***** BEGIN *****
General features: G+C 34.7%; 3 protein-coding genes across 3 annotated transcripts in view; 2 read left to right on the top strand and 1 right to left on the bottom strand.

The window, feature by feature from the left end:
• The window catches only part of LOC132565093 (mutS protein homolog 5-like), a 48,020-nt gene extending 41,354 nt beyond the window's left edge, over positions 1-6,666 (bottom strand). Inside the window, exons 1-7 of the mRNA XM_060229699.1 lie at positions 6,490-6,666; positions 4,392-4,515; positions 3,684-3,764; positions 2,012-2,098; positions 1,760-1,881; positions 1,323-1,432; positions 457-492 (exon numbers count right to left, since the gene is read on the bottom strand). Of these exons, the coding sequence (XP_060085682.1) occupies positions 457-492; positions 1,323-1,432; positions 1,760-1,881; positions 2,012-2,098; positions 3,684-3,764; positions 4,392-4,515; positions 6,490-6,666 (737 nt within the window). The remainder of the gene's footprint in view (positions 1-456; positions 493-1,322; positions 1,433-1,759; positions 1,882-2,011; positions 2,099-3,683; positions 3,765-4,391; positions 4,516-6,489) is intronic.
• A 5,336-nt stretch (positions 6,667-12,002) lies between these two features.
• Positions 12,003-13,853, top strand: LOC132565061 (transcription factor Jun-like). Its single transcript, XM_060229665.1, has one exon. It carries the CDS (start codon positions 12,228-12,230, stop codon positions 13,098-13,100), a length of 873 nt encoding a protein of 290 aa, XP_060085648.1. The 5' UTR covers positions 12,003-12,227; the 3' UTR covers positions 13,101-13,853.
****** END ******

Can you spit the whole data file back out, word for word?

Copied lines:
General features: G+C 34.7%; 3 protein-coding genes across 3 annotated transcripts in view; 2 read left to right on the top strand and 1 right to left on the bottom strand.

The window, feature by feature from the left end:
• The window catches only part of LOC132565093 (mutS protein homolog 5-like), a 48,020-nt gene extending 41,354 nt beyond the window's left edge, over positions 1-6,666 (bottom strand). Inside the window, exons 1-7 of the mRNA XM_060229699.1 lie at positions 6,490-6,666; positions 4,392-4,515; positions 3,684-3,764; positions 2,012-2,098; positions 1,760-1,881; positions 1,323-1,432; positions 457-492 (exon numbers count right to left, since the gene is read on the bottom strand). Of these exons, the coding sequence (XP_060085682.1) occupies positions 457-492; positions 1,323-1,432; positions 1,760-1,881; positions 2,012-2,098; positions 3,684-3,764; positions 4,392-4,515; positions 6,490-6,666 (737 nt within the window). The remainder of the gene's footprint in view (positions 1-456; positions 493-1,322; positions 1,433-1,759; positions 1,882-2,011; positions 2,099-3,683; positions 3,765-4,391; positions 4,516-6,489) is intronic.
• A 5,336-nt stretch (positions 6,667-12,002) lies between these two features.
• Positions 12,003-13,853, top strand: LOC132565061 (transcription factor Jun-like). Its single transcript, XM_060229665.1, has one exon. It carries the CDS (start codon positions 12,228-12,230, stop codon positions 13,098-13,100), a length of 873 nt encoding a protein of 290 aa, XP_060085648.1. The 5' UTR covers positions 12,003-12,227; the 3' UTR covers positions 13,101-13,853.